Muni fiber: L1 or L2?

Leo Bicknell bicknell at ufp.org
Thu Jan 31 02:52:17 UTC 2013


In a message written on Wed, Jan 30, 2013 at 08:27:27PM -0500, Jay Ashworth wrote:
> You're assuming there, I think, that residential customers will have
> mini-GBIC ports on their routers, which has not been my experience.  :-)

They don't today because there is no demand for such a feature.  My
point is that if people deployed FTTH in this way, there would be demand
for such products.  Many of the chipsets inside these boxes already
support SFP PHY, they just don't put an SFP connector on them to save a
couple of bucks.  If there was demand vendors would have a product out
in months not years, probably within $10 of current prices (not counting
optics).

> Understand that I'm not concerned with minimizing the build cost to the
> muni; I'm interested in *maximizing the utility of the build*, both to the 
> end-user customers, *and* to local businesses who might/will serve them.

Yes, which is why you want to remove anything electronic possible,
and to large extent any prismatic devices.  Single mode from the
1990's will carry 10GE today, if unfettered.  Today's single mode
will carry 100GE+ for a 50+ year lifespan, if properly installed.
Electronics last 5-10, and then must be replaced, at a cost passed
on to consumers.  The GigE GPON isn't cutting it anymore?  Fine,
let's replace all the electronics and update the splitters to 10GE,
at great cost!

By having a direct fiber pair to the home ISP's could run 100Mbps to one
customer, GigE to another customer, and 10x10GE WDM to a third customer,
just for the cost of equipment.  Own two business locations?  You don't
even contract with an ISP; you pay the Muni $10/month for fiber to each
prem, and $2/month for a cross connect and light it up however you want.
Plug in a GigE LAN switch on each end and off you go.  It's the ultimte
empowerment, fiber for everyone!

> Based also on the point Owen makes about reducing truck rolls by having
> netadmin controlled hardware at the customer end, I'm not at all sure
> I agree; I think it depends a lot on what you're trading it off *against*.

That can be fixed in other ways.  It would be easy to make a standard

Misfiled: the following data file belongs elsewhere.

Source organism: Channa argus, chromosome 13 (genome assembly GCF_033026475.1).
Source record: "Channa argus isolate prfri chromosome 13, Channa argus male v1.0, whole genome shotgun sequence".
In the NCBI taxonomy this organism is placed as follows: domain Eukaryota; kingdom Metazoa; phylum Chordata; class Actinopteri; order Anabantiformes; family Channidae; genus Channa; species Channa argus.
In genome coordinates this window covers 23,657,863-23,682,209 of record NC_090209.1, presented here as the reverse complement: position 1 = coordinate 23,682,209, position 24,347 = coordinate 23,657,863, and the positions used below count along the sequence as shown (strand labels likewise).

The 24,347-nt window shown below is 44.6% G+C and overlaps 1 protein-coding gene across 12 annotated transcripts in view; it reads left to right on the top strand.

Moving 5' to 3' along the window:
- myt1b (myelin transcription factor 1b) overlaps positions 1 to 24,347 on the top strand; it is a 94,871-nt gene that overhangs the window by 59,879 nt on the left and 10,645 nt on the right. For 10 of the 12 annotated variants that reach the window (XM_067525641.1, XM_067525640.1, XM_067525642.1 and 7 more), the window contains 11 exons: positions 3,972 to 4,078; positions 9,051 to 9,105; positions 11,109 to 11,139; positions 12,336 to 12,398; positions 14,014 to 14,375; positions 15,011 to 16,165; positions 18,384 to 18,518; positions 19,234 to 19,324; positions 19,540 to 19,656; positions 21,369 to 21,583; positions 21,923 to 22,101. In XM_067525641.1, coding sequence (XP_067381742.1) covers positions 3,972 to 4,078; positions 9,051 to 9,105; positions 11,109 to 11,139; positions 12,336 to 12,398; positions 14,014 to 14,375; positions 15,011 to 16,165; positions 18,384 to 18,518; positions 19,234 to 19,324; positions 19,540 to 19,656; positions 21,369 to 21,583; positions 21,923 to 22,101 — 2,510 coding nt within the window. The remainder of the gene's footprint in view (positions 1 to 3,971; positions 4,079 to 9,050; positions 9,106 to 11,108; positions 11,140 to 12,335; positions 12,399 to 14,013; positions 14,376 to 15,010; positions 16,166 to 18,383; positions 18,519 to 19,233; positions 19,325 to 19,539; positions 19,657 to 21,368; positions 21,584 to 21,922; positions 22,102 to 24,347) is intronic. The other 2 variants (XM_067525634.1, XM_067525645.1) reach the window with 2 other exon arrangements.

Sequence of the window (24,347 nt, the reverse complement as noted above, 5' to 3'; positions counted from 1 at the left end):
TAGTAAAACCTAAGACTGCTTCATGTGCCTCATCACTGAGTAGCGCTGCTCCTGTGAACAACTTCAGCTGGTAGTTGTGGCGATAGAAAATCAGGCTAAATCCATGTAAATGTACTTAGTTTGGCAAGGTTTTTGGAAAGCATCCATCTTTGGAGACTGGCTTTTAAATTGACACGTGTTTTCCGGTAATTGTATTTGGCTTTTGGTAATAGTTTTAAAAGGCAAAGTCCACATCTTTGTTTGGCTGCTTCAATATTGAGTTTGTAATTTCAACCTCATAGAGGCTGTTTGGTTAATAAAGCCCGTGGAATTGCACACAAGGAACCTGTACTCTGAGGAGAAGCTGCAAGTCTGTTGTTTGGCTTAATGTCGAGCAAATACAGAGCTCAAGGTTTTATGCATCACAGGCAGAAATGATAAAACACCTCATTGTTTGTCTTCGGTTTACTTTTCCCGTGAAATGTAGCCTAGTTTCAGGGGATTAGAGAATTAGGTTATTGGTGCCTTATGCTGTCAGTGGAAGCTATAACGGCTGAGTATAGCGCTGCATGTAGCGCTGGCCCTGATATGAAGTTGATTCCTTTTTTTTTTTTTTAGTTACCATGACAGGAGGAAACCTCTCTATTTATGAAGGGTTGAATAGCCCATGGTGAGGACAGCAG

SNMP mib or something that the service provider could poll from the
customer gateway, and service providers could require compatable
equipment.  There are ethernet OAM specs.

When I get a Cisco router with an integrated CSU and the telco sends a
loop-up my device does it.  No reason the same can't be done with
ethernet, other than no demand today.

In a message written on Wed, Jan 30, 2013 at 09:24:51PM -0500, Jay Ashworth wrote:
> > To put that in patch panel racks, 10,368 households * 6 fibers per
> > house (3 pair) / 864 per rack = 72 racks of patch panels. Using a
> > relatively generous for 2-post patch panels 20sq feet per rack it
> > would be 1,440 sq feet of colo space to house all of the patch
> > panels to homes.
> 
> Oh, I hope to ghod we can get higher density that that.

I'm sure it's possible.  I would be there is an LC solution by now, and
this is also discounting direct fusion splicing which would be 20-40x
smaller in footprint.

That said, the fiber MMR I'm proposing is of similar size to the telco
CO's serving the same size towns today; except of course the Telco CO is
filled with expensive switches, generators, battery banks, etc.

I don't want to understate the fiber management problem in the MMR, it's
real.  Some thought and intelligence would have to go into the design of
how patches are made, making heavy use of fusion splice trays rather
than connectors, high density panels, and so on.  That said, Telcos did
a fine job of this with copper for hundreds of years when every line ran
back to a central frame.  There are fiber providers doing similar things
today, not quite on the same scale but in ways that could easily scale
up.

I would like to build an infrastrucutre that could last 50-100 years,
like the telephone twisted pair of the last century.  The only tech I
can see that can do that is home run single mode fiber to the home.
Anything with electronics has no chance of that lifespan.  Anything with
splitters and such will be problematic down the road.  Simpler is
better.

-- 
       Leo Bicknell - bicknell at ufp.org - CCIE 3440
        PGP keys at http://www.ufp.org/~bicknell/
-------------- next part --------------
A non-text attachment was scrubbed...
Name: not available
Type: application/pgp-signature
Size: 826 bytes
Desc: not available
URL: <http://mailman.nanog.org/pipermail/nanog/attachments/20130130/7fc1689c/attachment.bin>


More information about the NANOG mailing list